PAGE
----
This article compares the features, benefits, advantages and disadvantages of three different email marketing platforms, Mailchimp, Constant Contact and Drip. You can make an informed
Which is better – WordPress or Wix? I’m often asked whether to use WordPress or Wix for building their first website. They see ads in their
Converting a PDF back to an editable document You know how you can convert a Word document into a PDF? Your document then appears perfectly
Here is my Leadpages review. I’ve been using Leadpages for a while for both myself and a few clients now. I love how easy and
Have you missed me? Since the new year began I was struck down with a debilitating flu thing. It was a good six weeks before I
Lessons from trying to set up a business you’re not an expert in Last week’s The Apprentice show saw Lord Sugar set the candidates a
Review of John Warrillow’s book, The Automatic Customer: Creating a Subscription Business in Any Industry. It’s a must-read for anyone in business who is interested to learn how to create a more reliable and profitable business using a subscription business model.
I’ve been road testing Constant Contact. Constant Contact have recently been doing a lot of work to their newsletter tool both in terms of usability
Which is better? Mailchimp or Aweber. It’s a question I’m often asked.
They are both newsletter tools that have sign up box creation tools and autoresponder facilities which are perfect for when you want to have a sign up for a freebie on your website.
But what are the other differences?
CRM is the acronym for Contact Relationship Management. It is a database system you use to record and manage your contacts information and your interactions with them. LessAnnoyingCRM is an online system that does just that. When you’re small or just starting out, you might just manage with a box of business cards, or a good old fashioned Rolodex plus your contacts address book in Outlook or similar mail programme.
I wasn’t, but I am now sitting comfortably. Well I was, but let me explain.
As you can imagine, I spend long hours a day sat in front of my computer, engrossed in the interesting things I’m doing for my clients, so sitting comfortably is imperative. However, by the end of the day, I have noticed that I was uncomfortable and my back was somewhat sore and stiff.
I love looking for ways to be efficient with time and getting more done. I was doing a bit of research which included posting on my social media channels asking people what were their biggest time sucks. The most popular answers seemed to be spending too much time in forums and social media (ironically), to procrastinating and interruptions.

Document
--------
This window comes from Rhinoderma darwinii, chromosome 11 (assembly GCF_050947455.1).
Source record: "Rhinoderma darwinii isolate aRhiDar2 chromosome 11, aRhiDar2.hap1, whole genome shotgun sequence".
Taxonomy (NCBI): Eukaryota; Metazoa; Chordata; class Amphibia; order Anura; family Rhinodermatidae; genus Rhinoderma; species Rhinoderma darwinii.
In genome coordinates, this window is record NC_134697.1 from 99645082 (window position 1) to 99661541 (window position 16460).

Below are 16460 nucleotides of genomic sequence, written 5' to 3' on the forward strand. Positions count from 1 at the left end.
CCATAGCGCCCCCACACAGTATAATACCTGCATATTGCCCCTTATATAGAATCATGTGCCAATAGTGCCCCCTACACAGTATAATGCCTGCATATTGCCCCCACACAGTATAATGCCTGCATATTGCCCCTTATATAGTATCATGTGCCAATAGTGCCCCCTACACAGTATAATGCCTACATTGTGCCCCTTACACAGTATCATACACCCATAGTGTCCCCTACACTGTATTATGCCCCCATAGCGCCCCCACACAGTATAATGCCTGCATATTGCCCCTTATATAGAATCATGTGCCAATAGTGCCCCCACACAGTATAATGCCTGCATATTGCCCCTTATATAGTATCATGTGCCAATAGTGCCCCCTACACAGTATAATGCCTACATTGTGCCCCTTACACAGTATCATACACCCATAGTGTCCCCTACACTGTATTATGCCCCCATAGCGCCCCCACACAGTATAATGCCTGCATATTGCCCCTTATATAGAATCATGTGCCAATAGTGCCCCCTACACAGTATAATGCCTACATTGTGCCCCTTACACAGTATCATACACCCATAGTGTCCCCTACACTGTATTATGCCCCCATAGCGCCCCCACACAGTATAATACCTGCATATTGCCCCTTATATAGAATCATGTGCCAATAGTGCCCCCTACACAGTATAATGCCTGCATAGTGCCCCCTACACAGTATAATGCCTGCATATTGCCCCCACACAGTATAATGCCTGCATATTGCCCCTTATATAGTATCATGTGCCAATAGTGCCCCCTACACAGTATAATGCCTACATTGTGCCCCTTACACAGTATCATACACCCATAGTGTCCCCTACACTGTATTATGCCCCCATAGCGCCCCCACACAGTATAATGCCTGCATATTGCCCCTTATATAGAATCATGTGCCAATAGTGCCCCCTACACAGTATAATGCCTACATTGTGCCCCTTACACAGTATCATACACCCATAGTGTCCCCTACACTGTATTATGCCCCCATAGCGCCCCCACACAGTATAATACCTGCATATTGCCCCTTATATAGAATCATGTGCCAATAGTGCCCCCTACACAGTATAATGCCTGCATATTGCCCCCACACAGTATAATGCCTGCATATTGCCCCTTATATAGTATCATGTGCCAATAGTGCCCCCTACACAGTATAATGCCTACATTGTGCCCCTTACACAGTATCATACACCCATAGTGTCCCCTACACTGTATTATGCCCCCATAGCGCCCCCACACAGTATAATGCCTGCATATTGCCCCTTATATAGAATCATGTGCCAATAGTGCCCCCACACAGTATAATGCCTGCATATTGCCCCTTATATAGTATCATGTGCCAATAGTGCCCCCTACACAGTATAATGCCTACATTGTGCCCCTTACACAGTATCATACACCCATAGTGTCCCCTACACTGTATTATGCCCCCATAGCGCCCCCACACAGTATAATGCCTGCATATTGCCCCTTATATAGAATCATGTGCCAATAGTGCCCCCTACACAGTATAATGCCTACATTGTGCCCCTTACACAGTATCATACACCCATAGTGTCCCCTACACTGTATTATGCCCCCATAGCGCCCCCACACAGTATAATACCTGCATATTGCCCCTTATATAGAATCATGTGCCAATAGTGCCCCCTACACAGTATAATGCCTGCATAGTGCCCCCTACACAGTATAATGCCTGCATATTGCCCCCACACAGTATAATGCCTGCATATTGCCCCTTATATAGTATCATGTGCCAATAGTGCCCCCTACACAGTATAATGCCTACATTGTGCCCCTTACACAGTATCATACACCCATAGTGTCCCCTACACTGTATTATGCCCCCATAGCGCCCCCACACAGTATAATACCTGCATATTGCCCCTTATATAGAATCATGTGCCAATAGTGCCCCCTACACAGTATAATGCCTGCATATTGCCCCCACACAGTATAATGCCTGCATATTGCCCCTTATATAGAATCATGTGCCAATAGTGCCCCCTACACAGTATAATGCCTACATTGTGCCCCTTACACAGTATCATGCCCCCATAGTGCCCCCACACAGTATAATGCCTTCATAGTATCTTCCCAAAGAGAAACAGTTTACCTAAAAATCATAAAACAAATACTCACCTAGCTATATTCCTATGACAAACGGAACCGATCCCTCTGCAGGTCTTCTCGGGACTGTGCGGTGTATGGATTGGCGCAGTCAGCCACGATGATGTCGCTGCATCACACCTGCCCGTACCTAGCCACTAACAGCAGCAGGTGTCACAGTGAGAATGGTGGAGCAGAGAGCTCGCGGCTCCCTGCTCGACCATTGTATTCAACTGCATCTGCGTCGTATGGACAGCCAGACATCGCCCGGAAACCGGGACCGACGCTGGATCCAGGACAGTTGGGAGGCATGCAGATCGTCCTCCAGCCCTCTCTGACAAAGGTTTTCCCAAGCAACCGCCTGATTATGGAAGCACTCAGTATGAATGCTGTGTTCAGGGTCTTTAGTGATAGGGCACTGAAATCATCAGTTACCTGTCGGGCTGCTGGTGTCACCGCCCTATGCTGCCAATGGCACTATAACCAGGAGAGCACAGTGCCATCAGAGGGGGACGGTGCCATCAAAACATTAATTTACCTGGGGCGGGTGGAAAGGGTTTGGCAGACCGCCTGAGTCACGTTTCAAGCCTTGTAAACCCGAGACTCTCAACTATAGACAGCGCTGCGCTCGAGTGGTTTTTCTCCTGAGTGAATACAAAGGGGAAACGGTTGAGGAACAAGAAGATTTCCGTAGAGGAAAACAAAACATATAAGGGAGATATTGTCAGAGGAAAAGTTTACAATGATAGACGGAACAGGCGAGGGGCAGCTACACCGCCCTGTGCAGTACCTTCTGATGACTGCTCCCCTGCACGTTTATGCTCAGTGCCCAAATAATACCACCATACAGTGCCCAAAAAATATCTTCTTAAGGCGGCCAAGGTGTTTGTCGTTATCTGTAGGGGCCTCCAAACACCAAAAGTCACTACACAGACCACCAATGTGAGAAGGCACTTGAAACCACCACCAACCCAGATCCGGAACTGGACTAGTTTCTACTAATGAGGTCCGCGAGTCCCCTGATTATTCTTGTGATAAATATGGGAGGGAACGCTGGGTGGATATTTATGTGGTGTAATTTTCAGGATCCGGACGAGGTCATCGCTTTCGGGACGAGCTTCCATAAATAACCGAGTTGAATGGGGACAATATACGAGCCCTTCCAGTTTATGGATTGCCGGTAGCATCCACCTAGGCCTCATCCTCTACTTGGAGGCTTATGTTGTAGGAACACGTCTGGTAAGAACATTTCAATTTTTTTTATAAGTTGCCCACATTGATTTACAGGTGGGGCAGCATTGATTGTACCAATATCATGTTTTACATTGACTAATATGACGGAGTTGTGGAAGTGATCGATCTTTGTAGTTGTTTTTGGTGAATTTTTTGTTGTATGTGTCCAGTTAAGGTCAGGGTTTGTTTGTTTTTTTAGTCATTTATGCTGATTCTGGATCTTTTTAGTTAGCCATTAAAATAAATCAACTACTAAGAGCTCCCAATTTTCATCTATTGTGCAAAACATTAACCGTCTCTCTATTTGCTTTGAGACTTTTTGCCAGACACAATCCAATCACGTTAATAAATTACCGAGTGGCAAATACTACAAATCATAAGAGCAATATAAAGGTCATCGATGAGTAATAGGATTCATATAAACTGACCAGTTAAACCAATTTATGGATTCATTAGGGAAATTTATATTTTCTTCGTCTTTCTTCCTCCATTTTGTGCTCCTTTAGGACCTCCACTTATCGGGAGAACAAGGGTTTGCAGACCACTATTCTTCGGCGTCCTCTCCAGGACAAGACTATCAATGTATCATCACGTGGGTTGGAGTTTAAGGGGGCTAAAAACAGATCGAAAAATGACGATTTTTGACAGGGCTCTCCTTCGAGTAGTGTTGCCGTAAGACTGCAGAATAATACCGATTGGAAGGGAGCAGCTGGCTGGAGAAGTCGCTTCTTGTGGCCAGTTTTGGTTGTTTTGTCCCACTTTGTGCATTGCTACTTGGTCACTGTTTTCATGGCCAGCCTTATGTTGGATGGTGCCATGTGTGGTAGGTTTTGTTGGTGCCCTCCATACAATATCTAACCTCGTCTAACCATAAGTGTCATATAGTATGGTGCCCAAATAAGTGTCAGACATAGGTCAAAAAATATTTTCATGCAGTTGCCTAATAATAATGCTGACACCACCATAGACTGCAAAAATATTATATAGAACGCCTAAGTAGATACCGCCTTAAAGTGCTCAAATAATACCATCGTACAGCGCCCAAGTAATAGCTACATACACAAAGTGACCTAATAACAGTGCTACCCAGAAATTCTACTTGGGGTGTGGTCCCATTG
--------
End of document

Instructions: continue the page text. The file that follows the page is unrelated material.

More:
In his book, The 4 Hour Work Week, Tim Ferriss advocates setting up a product that sells online, generating profit for minimal effort. Before spending a lot of money and time on setting it up
Tim Ferriss in his book the 4 Hour Work Week talks about streamlining your work from managing interruptions, organising how you deal with email and how people contact you, setting their expectations with autoresponders so that you can use your work time productively. Having ‘trained’ everyone to be succinct and to the point when communicating with you, you free up time to create the vehicle that’s going to fund your mini-retirement. So what’s the vehicle going to be?
Tim Ferriss advocates delegating personal stuff to an outsourcer or Virtual Assistant, in pursuit of creating more time to work more efficiently remotely so that you can take a mini-retirement to pursue a dream.
In my previous blog post, I explored some issues of using overseas virtual assistants and why it’s a false economy to engage cheap overseas VA’s.
When you delegate it’s also important to first filter the tasks you are delegating so you are paying to get done what you need to get done and not waste resources because of laziness on your part.
Many people dream of taking extended holidays, changing careers or pursuing their dream hobbies and Tim Ferriss’ book, The 4-hour Work Week sets out a plan exactly how you can achieve this through a series of mini-retirements and here’s my take on what he suggests.
Tim Ferriss’ introduces the concept of the 4 Hour Work Week to achieve a series of mini-retirements. It turns on its head the norm of working 30-40 years only to find at retirement, you’ve either not got enough money to live out your ‘retirement’ or you’re not in good health anymore, having slogged your guts out or worst still both!
My holiday reading this summer included Tim Ferriss’ The Four Hour Work Week, Escape the 9-5 and live anywhere and join the New Rich. The reason this book interests me so much is that Tim advocates outsourcing.